So I see in the future, more emphasis on a system that would really work against the real threats, and less emphasis on a system that is politically undesirable because one party wants it and the other party doesn't, and serves as a bone of contention. We will see how that issue plays out. Whether or not it's an issue in the forthcoming campaign, I'm sure it will rear its ugly head in the next administration, and has to be decided on its merits. Thank you.

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Jack Mendelsohn

I'm very glad to be here to talk about a subject that has been with us for, as our previous two speakers have indicated, three to four decades. For those of you that are not aware, the Lawyers Alliance has recently published a white paper on missile defense, which reviews a lot of the arguments that have been brought up today and which you know from the debate.

I'd like to start by making a kind of contrarian statement about the whole issue. If you look at the criteria for national missile defense, none of them can justify deploying the system. If you look at the threat, if you look at the technology, if you look at the impact, and if you look at the cost, it's really very hard to find solid, supportive reasons under any of those criteria to go ahead. Nonetheless, the program has a strong dynamic, and is still in play; nonetheless, we are still concerned about missile defense deployments. Why?

I'd like to make one suggestion on this and then move on with what the impact of this is. We're not really dealing with rational arguments for missile defense in the debate in the United States. This is really politically driven at the present time. What's going on is that there has been for decades, a struggle for the soul of American foreign policy between those who believe American security is best assured in the long run by interdependence, by agreements, by cooperation, by integration into a larger community, and those who believe that America should be absolutely free to make the decisions it needs to make and wants to make on behalf of its own defense. Those, if you want, might be called the unilateralists. Let me just read you one, short sentence by a member of the U.S. Senate. "I agree with Governor Bush and the officials from previous administrations"—which stood with him on May 24, at the big Madame Toussaud wax-works national security speech —"that we need a different approach to national security issues," dash, dash "an approach that begins with the premise that the U.S. must be able to act unilaterally in its own best interests." This is your firm supporter of missile defense Senator Jon Kyl. He goes on, incidentally, to say that, "I believe that we should work to secure peace and our safety first through our own strength."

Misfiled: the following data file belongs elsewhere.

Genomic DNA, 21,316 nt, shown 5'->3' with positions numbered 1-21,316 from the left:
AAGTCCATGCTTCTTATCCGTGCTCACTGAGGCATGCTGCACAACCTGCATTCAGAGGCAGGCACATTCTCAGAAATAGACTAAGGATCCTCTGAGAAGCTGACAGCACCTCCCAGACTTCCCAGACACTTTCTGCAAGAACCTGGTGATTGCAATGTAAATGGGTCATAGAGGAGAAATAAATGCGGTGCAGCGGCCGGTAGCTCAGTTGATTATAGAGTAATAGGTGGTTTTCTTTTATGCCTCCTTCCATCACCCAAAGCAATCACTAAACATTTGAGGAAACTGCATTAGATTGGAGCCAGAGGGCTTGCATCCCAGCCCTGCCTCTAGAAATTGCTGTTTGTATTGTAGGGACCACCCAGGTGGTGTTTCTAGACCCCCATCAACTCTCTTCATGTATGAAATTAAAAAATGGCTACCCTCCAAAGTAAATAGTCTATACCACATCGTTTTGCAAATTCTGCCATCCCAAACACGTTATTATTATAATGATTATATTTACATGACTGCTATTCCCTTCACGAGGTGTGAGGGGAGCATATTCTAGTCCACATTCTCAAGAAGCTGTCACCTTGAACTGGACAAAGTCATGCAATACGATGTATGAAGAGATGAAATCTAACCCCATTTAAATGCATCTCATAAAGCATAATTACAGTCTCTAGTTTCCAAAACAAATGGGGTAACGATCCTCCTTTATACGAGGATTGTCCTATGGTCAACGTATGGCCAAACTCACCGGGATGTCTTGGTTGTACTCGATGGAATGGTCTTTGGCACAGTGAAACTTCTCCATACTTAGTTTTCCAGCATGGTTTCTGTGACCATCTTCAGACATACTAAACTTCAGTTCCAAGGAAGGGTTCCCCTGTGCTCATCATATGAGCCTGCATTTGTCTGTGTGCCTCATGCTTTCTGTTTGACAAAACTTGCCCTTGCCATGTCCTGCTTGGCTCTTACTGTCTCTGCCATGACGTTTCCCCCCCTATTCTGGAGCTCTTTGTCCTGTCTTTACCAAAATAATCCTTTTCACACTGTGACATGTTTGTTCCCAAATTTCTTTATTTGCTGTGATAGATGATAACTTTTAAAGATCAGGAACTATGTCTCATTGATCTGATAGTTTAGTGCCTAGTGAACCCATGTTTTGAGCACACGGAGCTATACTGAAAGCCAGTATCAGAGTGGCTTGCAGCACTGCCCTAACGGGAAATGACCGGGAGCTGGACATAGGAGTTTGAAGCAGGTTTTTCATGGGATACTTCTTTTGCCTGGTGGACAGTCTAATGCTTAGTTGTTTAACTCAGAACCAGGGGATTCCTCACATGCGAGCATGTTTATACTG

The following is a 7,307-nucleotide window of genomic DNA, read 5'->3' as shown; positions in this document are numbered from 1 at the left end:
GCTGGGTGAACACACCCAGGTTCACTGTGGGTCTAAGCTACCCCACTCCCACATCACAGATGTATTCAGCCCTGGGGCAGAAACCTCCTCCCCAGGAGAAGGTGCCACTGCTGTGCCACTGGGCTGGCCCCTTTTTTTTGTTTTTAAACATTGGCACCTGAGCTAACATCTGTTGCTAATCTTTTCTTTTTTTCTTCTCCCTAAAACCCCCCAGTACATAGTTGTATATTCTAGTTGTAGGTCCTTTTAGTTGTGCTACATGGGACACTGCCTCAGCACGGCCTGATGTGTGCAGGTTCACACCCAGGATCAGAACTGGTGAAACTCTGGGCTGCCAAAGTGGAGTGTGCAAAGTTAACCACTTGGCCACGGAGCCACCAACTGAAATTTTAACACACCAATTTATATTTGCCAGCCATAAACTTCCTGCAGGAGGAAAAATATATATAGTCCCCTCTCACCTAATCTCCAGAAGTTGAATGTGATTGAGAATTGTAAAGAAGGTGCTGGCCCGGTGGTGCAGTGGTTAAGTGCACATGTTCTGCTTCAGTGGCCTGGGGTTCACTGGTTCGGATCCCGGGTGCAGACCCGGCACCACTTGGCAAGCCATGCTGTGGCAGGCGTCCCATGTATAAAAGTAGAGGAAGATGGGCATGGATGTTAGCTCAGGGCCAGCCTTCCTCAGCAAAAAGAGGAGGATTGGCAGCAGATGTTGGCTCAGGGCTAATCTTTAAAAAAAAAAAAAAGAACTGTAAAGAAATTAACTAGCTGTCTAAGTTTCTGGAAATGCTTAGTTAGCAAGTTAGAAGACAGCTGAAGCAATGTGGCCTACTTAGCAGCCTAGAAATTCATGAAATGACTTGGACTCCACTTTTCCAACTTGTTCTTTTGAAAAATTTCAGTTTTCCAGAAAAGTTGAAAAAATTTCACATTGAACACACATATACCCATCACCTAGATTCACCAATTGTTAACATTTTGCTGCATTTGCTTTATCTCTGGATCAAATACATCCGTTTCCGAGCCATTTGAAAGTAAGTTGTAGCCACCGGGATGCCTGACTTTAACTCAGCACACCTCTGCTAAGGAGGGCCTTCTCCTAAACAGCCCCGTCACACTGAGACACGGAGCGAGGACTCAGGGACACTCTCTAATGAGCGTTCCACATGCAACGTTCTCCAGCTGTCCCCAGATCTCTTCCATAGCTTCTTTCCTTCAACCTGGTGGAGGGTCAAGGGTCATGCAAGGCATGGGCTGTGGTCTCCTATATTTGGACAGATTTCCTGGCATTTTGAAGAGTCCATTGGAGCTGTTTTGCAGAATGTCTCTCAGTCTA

So what we're really dealing with here is not a rational analysis. We're dealing with a fundamental struggle over what the future of U.S. policy should be; and if we're moving in a unilateral mode, it obviously has a massive impact on our relationships with our allies, with our potential adversaries, and with a whole category of countries that are just out there perhaps without any particular position. I'd just like to mention one recent statement by the French foreign minister Védrine, who points out in his annual lecture to the French ambassadors that, as far as the United States is concerned, and talking again about missile defense, [that] "we are at the beginning of a sort of neo-unilateralism," sounds like he's been reading Kyl's statement. This results, Védrine says, almost automatically from the United States being what the French like to call a hyper-power, not a superpower, but a hyper-power. And this is, I think, the interesting statement: "It calls into question the idea that the United States ought to negotiate with others, adversaries or allies." This is where we are internationally, with the realization in Europe that the United States and national missile defense issues are being driven by this fight for the soul of American foreign policy: to be pursued cooperatively in an interdependent way, or pursued unilaterally. And the unilateralists are the ones pursuing missile defense.

Clearly, the President's speech did not solve the NMD issue. It's put it off, if you will, to next year, or the year after. But the next administration is going to have to make a decision on where missile defense is going. Whether they're going to avoid deployment and stay in a development mode, which is what we've been doing for years; whether we're going to pursue the present program, which as Dick Garwin indicated has some real technological liabilities. If Gore wins, he'll have to make a decision on that. Or whether we're going to adopt a new approach, as the Bush people have hinted. God only knows what it is. That is one of the problems in dealing with both our Allies and our potential adversaries. There is no clear program. Nobody knows what the national missile defense program is really going to look like. This makes it exceedingly difficult to conduct a negotiation if you're trying to alter the ABM Treaty. What is it that you're trying to alter it for and where do the alterations that you have in mind stop?